Cambodia: Russia to Support NCDs Control Efforts
Russia is set to support NCDs prevention and control efforts in Cambodia.
H.E. Mr. Dmitry Tsvetkov, Ambassador of the Russian Federation to the Kingdom of Cambodia delivered a speech at the event to present the WHO/UNDP special research “Prevention and Control of Noncommunicable Diseases (NCDs) in Cambodia, the case for Investment”. The research was carried out with Russian financial assistance, and held by the Ministry of Health of Cambodia.
In his address the Ambassador welcomed the Cambodian authorities’ efforts to counter the NCDs epidemic, highlighting Russia’s initiatory role in creating the UN Inter-Agency Task Force (UNIATF) for the Prevention and Control of NCDs in 2013.
The main risk factors for NCDs are alcohol use, tobacco use, unhealthy diet and lack of physical exercise.
The ambassador stressed that the Russian Federation is ready to continue to support and assist the Government of Cambodia in improving its national healthcare system.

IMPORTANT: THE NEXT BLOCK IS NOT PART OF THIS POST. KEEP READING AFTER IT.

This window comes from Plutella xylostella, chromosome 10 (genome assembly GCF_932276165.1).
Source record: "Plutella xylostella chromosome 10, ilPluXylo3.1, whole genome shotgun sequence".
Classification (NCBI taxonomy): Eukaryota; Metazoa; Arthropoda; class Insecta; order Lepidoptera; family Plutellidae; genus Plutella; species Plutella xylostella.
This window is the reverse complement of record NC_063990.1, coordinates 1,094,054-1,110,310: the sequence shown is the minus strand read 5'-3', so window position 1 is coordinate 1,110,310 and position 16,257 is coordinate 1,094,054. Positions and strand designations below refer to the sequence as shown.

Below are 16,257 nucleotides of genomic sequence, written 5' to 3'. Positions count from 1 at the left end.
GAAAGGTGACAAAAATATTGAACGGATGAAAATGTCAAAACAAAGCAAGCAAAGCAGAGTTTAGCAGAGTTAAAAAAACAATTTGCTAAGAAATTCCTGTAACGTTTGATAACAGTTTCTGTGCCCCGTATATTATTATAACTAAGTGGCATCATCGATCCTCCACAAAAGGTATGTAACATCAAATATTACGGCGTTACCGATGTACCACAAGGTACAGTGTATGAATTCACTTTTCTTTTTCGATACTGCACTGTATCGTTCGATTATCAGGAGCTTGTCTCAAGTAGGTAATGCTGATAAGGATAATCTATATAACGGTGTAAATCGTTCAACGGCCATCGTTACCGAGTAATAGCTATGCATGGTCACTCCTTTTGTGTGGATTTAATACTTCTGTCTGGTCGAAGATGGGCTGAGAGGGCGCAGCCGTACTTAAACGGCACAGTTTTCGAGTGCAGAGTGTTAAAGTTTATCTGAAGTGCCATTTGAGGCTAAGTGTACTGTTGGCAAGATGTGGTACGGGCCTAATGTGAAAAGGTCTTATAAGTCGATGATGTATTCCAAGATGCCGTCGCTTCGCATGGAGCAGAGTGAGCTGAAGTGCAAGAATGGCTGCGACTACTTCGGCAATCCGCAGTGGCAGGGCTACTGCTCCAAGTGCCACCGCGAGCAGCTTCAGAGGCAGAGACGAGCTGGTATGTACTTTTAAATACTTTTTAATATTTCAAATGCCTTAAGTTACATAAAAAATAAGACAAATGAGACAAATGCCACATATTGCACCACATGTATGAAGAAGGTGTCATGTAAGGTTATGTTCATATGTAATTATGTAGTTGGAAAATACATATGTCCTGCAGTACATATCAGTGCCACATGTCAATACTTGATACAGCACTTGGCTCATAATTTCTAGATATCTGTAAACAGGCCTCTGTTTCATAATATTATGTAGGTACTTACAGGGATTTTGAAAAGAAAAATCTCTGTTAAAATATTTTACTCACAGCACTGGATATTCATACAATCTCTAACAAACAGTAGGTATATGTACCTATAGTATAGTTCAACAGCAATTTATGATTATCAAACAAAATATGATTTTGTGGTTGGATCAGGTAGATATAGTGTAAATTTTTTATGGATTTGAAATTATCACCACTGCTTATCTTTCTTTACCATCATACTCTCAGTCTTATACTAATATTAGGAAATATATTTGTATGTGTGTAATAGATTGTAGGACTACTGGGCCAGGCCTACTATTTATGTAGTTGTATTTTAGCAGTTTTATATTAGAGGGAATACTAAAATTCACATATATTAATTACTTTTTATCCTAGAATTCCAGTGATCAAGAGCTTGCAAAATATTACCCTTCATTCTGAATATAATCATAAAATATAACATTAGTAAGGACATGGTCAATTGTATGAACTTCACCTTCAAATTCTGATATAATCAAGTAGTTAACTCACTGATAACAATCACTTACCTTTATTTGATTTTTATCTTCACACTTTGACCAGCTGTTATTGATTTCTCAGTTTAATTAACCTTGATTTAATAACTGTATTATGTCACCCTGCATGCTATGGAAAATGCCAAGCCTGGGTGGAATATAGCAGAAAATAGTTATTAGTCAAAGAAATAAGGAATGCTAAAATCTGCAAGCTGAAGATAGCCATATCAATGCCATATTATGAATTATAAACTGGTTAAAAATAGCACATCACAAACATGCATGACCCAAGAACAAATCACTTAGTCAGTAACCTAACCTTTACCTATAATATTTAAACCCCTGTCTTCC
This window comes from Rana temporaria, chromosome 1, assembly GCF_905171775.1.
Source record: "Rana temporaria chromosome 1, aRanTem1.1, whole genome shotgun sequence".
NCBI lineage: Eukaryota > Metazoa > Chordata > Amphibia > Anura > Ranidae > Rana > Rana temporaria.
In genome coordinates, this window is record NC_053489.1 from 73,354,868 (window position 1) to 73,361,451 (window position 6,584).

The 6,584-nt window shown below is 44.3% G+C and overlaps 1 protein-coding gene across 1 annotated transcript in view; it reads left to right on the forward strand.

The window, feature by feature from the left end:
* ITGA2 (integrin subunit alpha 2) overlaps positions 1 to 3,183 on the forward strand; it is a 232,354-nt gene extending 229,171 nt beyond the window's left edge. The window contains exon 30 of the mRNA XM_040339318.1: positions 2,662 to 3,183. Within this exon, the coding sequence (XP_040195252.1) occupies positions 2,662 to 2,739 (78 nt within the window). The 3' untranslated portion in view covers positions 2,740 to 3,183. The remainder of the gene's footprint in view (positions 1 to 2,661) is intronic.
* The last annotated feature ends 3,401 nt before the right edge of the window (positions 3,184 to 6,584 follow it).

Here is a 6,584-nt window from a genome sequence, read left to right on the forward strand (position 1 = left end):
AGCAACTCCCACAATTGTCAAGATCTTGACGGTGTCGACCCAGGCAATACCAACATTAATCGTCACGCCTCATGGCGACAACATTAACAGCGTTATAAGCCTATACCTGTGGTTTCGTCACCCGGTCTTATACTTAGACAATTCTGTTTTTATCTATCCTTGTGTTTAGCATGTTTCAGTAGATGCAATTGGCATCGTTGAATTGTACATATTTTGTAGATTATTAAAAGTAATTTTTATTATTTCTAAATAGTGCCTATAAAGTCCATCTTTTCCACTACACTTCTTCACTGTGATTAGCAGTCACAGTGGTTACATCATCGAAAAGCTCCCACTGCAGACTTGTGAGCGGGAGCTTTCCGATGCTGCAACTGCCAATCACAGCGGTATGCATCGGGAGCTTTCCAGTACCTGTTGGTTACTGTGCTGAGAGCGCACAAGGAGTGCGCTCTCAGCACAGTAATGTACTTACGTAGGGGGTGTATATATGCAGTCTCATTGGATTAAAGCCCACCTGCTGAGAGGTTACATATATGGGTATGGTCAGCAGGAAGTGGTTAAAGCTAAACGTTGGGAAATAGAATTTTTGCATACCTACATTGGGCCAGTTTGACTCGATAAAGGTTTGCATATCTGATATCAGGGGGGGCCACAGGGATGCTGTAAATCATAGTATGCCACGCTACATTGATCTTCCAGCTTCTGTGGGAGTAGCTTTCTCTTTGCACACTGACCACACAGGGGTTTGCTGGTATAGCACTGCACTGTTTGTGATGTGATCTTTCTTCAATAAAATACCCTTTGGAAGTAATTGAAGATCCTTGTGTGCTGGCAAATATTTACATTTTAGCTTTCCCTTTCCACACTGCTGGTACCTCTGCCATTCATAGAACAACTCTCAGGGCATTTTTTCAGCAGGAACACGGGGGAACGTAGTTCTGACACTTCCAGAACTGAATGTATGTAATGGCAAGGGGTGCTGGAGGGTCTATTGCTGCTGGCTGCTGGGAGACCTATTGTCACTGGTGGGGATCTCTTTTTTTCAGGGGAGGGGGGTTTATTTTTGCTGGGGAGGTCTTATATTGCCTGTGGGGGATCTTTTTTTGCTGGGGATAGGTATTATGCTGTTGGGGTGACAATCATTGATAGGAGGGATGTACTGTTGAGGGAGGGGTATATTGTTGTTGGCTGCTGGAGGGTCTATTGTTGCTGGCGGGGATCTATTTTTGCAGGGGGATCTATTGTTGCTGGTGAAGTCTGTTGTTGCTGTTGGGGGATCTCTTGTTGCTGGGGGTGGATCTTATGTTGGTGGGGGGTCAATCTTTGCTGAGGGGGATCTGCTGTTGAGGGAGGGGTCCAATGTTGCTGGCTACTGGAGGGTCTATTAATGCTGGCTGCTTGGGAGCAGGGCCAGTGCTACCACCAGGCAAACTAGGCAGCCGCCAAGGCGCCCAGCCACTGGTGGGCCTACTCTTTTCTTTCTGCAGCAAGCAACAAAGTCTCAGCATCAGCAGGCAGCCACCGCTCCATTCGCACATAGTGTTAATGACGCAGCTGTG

Russia has been working towards reducing the NCD burden in the European region as well through a Donor Agreement with WHO Europe.
NCDs epidemic in Cambodia
The estimated death rate from NCDs in Cambodia is currently about 56%, or approximately half of all deaths in the country every year and higher than the global average of 44%. The assistance by Russia will be instrumental for Cambodia to reduce their NCDs burden.
Alcohol is among the major drivers of the NCDs epidemic.
As WHO data shows, alcohol consumption is rising in Cambodia. But the country is already ranking among the leaders in years of life lost due to alcohol. While there are 69% of people living alcohol-free in any given year, per capita intake of alcohol consumers is more than 21 liters per year (27.4 liters for men) – a staggering amount.
As such, alcohol is causing more than 450 cancer deaths annually in Cambodia and almost 9% of Cambodian men have an alcohol use disorder.
Alcohol prevention and control is very weak in Cambodia. There is no national legal age limit at all and other alcohol availability measures are also completely absent. Alcohol marketing regulation is also piecemeal. All this leads to high numbers of children and youth engaging in heavy episodic alcohol use. More than 40% of young alcohol users are engaging in binge alcohol consumption.
The support for better NCDs prevention and control, including alcohol policy, is therefore urgently needed and promises significant improvements to the health and development outlook of Cambodians.